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Listed 22 sub titles with search on: Homeric world for destination: "ORCHOMENOS Archaeological site VIOTIA".

Homeric world (22)

Greeks of the Homeric Catalogue of Ships

Trojan War

Orchomenus participated in the Trojan War with 30 ships under the leadership of Ascalaphus and Ialmenus, children of Ares (Il. 2.511-516, also see Od. 11.284).

Orchomenus of the Minyae

This is how Homer refers to Orchomenos (Od. 11.284, Il. 2.511).

Nations & tribes

Minyae, Minyans, Minyai

Their cities Aspledon & Orchomenus, receive tribute from Thebes, are forced by Herakles to pay tribute to Thebes.

Minyae (Minuai). An ancient Greek race, originally dwelling in Thessaly. Their ancient hero, Minyas, is said to have migrated from Thessaly into the north of Boeotia, and there to have established the empire of the Minyae, with the capital of Orchomenus. As the greater part of the Argonauts were descended from the Minyae, they are themselves called Minyae. The Minyae founded a colony in Lemnos, called Minyae, whence they proceeded to Elis Triphylia, and to the island of Thera.

This text is from: Harry Thurston Peck, Harpers Dictionary of Classical Antiquities. Cited Oct 2002 from The Perseus Project URL below, which contains interesting hyperlinks

Minyae (Minuai), an ancient race in Greece, said to have been descended from Minyas, the son of Orchomenus, who originally dwelt in Thessaly, and afterwards migrated into Boeotia, and founded Orchomenus. Most of the Argonautic heroes were Minyae; and some of them having settled in the island of Lemnos, continued to be called Minyae. These Lemnian Minyae were driven out of the island by the Tyrrhenian Pelasgians, and took refuge in Lacedaemon, from whence some of them migrated to Thera, and others to Triphylia in Elis, where they founded the six Triphylian cities. (Herod. iv. 145-148.)

This text is from: Dictionary of Greek and Roman Geography (1854) (ed. William Smith, LLD). Cited August 2004 from The Perseus Project URL below, which contains interesting hyperlinks


The Phlegyes were a warlike people who lived in Gytrone at Thessaly but afterwards they settled in Boeotia (Il. 13.302).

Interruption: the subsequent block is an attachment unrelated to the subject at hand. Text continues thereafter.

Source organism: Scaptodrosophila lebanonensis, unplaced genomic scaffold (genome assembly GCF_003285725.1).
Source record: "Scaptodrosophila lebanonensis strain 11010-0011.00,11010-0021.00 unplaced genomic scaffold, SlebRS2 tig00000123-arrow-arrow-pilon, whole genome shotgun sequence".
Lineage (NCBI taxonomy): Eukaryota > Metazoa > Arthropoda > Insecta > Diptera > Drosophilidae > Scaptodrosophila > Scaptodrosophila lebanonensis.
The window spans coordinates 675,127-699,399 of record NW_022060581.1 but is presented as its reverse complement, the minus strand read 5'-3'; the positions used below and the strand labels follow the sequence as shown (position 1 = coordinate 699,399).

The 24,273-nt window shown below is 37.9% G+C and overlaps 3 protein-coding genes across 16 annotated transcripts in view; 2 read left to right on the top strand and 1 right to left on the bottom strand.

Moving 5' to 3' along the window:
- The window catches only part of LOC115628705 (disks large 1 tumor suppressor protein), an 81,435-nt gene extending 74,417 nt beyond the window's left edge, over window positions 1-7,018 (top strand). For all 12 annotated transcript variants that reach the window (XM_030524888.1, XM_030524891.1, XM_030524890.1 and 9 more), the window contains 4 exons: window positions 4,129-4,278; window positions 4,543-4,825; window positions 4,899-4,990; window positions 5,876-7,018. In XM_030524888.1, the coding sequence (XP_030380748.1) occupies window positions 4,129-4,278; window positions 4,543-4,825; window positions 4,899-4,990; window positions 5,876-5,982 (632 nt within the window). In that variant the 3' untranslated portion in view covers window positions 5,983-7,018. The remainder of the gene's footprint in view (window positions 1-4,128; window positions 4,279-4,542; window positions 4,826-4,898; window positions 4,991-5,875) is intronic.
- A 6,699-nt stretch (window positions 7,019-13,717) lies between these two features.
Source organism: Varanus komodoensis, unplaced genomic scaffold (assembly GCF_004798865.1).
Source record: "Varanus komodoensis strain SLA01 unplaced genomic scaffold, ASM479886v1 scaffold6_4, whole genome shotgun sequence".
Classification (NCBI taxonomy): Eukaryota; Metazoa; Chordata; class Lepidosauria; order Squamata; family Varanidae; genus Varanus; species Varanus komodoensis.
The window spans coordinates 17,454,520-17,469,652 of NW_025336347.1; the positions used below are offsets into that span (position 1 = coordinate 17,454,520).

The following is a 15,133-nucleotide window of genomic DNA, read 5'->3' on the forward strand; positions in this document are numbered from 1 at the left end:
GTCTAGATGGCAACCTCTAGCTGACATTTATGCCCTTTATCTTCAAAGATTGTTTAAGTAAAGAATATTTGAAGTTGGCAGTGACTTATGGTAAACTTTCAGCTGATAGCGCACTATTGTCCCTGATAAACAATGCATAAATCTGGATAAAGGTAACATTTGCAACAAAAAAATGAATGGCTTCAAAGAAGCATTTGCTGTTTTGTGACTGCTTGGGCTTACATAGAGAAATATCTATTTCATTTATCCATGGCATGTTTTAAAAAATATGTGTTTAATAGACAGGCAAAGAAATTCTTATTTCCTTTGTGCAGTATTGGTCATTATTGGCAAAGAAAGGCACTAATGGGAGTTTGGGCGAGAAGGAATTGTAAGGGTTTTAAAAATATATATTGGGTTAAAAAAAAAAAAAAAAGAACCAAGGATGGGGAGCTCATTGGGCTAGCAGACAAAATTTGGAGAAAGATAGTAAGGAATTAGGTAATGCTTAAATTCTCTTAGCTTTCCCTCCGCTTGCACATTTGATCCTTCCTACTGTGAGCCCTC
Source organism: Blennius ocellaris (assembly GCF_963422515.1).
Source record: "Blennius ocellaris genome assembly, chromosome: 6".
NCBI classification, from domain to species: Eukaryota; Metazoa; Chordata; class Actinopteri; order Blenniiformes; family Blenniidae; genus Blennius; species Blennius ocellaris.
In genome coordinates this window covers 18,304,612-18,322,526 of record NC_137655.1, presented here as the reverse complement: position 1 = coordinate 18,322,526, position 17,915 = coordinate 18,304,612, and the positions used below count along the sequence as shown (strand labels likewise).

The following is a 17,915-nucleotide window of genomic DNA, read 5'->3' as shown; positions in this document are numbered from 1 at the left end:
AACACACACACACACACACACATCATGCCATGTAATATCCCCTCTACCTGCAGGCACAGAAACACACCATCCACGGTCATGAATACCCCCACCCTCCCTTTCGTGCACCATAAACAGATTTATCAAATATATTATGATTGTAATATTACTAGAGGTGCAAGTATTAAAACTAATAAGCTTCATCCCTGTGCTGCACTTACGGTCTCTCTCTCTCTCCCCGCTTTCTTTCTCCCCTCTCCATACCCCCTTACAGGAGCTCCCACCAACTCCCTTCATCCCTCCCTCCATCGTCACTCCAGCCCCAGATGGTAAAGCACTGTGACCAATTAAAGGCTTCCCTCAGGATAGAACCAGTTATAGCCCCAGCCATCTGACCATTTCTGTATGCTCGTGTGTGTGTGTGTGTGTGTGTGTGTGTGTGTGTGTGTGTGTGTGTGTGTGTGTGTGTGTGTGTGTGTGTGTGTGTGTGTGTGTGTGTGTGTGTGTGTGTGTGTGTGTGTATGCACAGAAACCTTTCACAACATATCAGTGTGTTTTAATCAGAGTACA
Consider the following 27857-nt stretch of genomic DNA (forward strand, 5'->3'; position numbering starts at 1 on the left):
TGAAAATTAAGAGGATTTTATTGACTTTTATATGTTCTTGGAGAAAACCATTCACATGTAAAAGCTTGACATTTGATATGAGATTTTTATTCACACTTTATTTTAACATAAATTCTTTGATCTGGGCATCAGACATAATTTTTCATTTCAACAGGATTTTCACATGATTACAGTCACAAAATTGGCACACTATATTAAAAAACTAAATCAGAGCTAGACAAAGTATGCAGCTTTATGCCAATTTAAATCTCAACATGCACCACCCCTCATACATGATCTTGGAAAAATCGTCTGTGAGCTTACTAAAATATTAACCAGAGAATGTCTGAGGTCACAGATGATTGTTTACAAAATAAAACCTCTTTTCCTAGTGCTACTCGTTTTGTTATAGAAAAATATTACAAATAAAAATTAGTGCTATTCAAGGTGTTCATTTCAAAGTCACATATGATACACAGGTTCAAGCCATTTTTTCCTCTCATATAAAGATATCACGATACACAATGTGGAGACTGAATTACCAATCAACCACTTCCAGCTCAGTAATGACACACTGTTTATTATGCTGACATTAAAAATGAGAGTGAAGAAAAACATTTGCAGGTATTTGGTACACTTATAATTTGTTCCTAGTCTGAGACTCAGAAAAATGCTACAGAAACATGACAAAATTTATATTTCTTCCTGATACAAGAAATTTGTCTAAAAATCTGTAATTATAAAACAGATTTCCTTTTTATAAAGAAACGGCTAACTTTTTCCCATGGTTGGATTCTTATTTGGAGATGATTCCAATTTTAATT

Father of Actor, grandfather of Astyoche (Il. 2.512)

Azeus, a son of Clymenus of Orchomenos, was a brother of Erginus, Stratius, Arrhon, and Pyleus, father of Actor and grandfather of Astyoche. (Hom. Il. ii. 513; Paus. ix. 37.2.) He went with his brothers, under the command of Erginus, the eldest, against Thebes, to take vengeance for the murder of his father, who had been slain by the Thebans at a festival of the Onchestian Poseidon.

Actor, Aktor

Actor, king of Orchomenus, entertained Ares, who coupled with his daughter Astyoche and had twin sons by her, Ascalaphus and Ialmenus (Il. 2.513).


King of Orchomenus and father of Amphion (Od. 11.283).


He was the son of Iasius and king of Orchomenus. Neleus married his daughter Chloris and Nestor of Pylos was their son (Od. 11.281).

Amphion. A son of Jasus and husband of Persephone, by whom he became the father of Chloris. (Hom. Od. xi. 281, &c.) In Homer, this Amphion, king of Orchomenos, is distinct from Amphion, the husband of Niobe; but in earlier traditions they seem to have been regarded as the same person. (Eustath. ad Hom.)


Father of Erginus and Eurydice (Od. 3.452).

Greek leaders in the Trojan War


The son of Ares and Astyoche and brother of Ascalaphus. He was one of the Argonauts and a suitor of Helen. After the destruction of Troy he wandered about with his followers, the Orchomenians, and founded colonies in Colchis.

Ialmenus (Ialmenos), a son of Ares and Astyoche, and brother of Ascalaphus of the Boeotian Orchomenos (Hom. Il. ii. 512, &c.). Others call him an Argive and a son of Lycus and Pernis (Hygin. Fab. 97, 159), and mention him among the Argonauts (Apollod. i. 9.16) and the suitors of Helena (Apollod. iii. 10.8; Paus. ix. 37, in fin.). After the destruction of Troy, he is said to have wandered about with the Orchomenians on the Pontus, and to have founded colonies on the coast of Colchis. (Strab. ix.; Eustath. ad Hom.)


The son of Ares and Astyoche, who led, with his brother Ialmenus, the Minyans of Orchomenus against Troy, and was slain by Deiphobus. (Il 2.511, 9.83, 15.112)

Askalaphus (Askalophos), a son of Ares and Astyoche, and brother of Ialmenus, together with whom he led the Minyans of Orchomenos against Troy, in thirty ships (Hom. H. ii. 511, &c.). In the war against Troy, he was slain by the hand of Deiphobus, at which Ares was filled with anger and indignation (H. xiii. 519, &c., xv. 110, &c.; comp. Paus. ix. 37.3). According to Apollodorus (i. 9.16, iii. 10.8) Ascalaphus was one of the Argonauts, and also one of the suitors of Helen. Hyginus in one passage (Fab. 97) calls Ascalaphus and lalmenus sons of Lycus of Argos, while in another (Fab. 159) he agrees with the common account. One tradition described Ascalaphus as having gone from Troy to Samareia, and as having been buried there by Ares. The name of Samareia itself was derived from this occurrence, that is, from sama or sema and Ares (Eustath. ad Hom.).

This text is from: A dictionary of Greek and Roman biography and mythology, 1873 (ed. William Smith). Cited Oct 2005 from The Perseus Project URL below, which contains interesting hyperlinks



She was the daughter of Actor and mother of the twin brothers Ascalaphus and Ialmenus by Ares (Il. 2.513).

Ancient myths

Treasure of Minyas

Homer mentions that Orchomenos and the Egyptian Thebes had much wealth (Il. 9.380).
Also, according to Pausanias, Minyas built a treasury to receive his riches (Paus. 9,36,4 & 9,38,2).

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